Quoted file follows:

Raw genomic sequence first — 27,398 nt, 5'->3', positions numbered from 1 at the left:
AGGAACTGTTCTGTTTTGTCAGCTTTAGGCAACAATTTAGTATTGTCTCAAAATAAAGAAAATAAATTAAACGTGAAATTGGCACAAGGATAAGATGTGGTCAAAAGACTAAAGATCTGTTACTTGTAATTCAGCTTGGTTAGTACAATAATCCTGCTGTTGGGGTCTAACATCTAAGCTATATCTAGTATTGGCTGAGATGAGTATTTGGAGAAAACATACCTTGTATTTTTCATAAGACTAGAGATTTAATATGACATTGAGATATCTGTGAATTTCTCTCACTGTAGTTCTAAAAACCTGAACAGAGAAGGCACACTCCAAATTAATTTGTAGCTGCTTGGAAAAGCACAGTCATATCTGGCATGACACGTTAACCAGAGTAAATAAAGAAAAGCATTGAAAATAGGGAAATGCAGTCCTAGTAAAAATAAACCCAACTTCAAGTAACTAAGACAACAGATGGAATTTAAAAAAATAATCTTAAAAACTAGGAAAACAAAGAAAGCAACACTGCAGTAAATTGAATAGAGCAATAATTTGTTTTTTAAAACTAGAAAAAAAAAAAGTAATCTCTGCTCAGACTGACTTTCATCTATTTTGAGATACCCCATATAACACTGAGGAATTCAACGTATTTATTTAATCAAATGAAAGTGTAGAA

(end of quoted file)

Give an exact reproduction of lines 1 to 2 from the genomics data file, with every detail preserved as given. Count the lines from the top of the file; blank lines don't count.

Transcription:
Raw genomic sequence first — 27,398 nt, 5'->3', positions numbered from 1 at the left:
AGGAACTGTTCTGTTTTGTCAGCTTTAGGCAACAATTTAGTATTGTCTCAAAATAAAGAAAATAAATTAAACGTGAAATTGGCACAAGGATAAGATGTGGTCAAAAGACTAAAGATCTGTTACTTGTAATTCAGCTTGGTTAGTACAATAATCCTGCTGTTGGGGTCTAACATCTAAGCTATATCTAGTATTGGCTGAGATGAGTATTTGGAGAAAACATACCTTGTATTTTTCATAAGACTAGAGATTTAATATGACATTGAGATATCTGTGAATTTCTCTCACTGTAGTTCTAAAAACCTGAACAGAGAAGGCACACTCCAAATTAATTTGTAGCTGCTTGGAAAAGCACAGTCATATCTGGCATGACACGTTAACCAGAGTAAATAAAGAAAAGCATTGAAAATAGGGAAATGCAGTCCTAGTAAAAATAAACCCAACTTCAAGTAACTAAGACAACAGATGGAATTTAAAAAAATAATCTTAAAAACTAGGAAAACAAAGAAAGCAACACTGCAGTAAATTGAATAGAGCAATAATTTGTTTTTTAAAACTAGAAAAAAAAAAAGTAATCTCTGCTCAGACTGACTTTCATCTATTTTGAGATACCCCATATAACACTGAGGAATTCAACGTATTTATTTAATCAAATGAAAGTGTAGAA